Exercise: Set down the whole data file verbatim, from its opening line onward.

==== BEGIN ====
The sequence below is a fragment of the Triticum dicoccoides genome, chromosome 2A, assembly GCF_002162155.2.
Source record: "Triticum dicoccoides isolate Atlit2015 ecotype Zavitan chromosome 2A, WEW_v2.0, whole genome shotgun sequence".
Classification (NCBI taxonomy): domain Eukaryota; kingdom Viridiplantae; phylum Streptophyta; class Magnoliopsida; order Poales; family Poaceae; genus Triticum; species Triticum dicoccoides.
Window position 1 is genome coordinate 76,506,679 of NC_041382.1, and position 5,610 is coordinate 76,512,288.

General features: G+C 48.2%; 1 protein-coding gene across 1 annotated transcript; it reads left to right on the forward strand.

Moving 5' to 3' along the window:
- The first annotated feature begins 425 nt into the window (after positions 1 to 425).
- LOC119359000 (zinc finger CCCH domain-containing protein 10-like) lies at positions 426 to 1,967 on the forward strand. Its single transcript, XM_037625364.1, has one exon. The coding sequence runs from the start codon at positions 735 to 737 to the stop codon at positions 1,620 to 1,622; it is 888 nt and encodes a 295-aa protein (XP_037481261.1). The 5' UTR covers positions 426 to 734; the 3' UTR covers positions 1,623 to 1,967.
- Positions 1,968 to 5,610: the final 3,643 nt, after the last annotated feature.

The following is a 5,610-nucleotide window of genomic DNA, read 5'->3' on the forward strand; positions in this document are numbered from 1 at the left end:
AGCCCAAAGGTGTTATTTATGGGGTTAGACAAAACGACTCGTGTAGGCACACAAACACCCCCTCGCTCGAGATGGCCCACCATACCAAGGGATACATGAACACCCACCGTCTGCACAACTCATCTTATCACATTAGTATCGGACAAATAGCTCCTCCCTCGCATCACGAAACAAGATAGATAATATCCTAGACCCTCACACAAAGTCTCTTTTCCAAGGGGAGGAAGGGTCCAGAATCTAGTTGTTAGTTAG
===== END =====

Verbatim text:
The sequence below is a fragment of the Triticum dicoccoides genome, chromosome 2A, assembly GCF_002162155.2.
Source record: "Triticum dicoccoides isolate Atlit2015 ecotype Zavitan chromosome 2A, WEW_v2.0, whole genome shotgun sequence".
Classification (NCBI taxonomy): domain Eukaryota; kingdom Viridiplantae; phylum Streptophyta; class Magnoliopsida; order Poales; family Poaceae; genus Triticum; species Triticum dicoccoides.
Window position 1 is genome coordinate 76,506,679 of NC_041382.1, and position 5,610 is coordinate 76,512,288.

General features: G+C 48.2%; 1 protein-coding gene across 1 annotated transcript; it reads left to right on the forward strand.

Moving 5' to 3' along the window:
- The first annotated feature begins 425 nt into the window (after positions 1 to 425).
- LOC119359000 (zinc finger CCCH domain-containing protein 10-like) lies at positions 426 to 1,967 on the forward strand. Its single transcript, XM_037625364.1, has one exon. The coding sequence runs from the start codon at positions 735 to 737 to the stop codon at positions 1,620 to 1,622; it is 888 nt and encodes a 295-aa protein (XP_037481261.1). The 5' UTR covers positions 426 to 734; the 3' UTR covers positions 1,623 to 1,967.
- Positions 1,968 to 5,610: the final 3,643 nt, after the last annotated feature.

The following is a 5,610-nucleotide window of genomic DNA, read 5'->3' on the forward strand; positions in this document are numbered from 1 at the left end:
AGCCCAAAGGTGTTATTTATGGGGTTAGACAAAACGACTCGTGTAGGCACACAAACACCCCCTCGCTCGAGATGGCCCACCATACCAAGGGATACATGAACACCCACCGTCTGCACAACTCATCTTATCACATTAGTATCGGACAAATAGCTCCTCCCTCGCATCACGAAACAAGATAGATAATATCCTAGACCCTCACACAAAGTCTCTTTTCCAAGGGGAGGAAGGGTCCAGAATCTAGTTGTTAGTTAG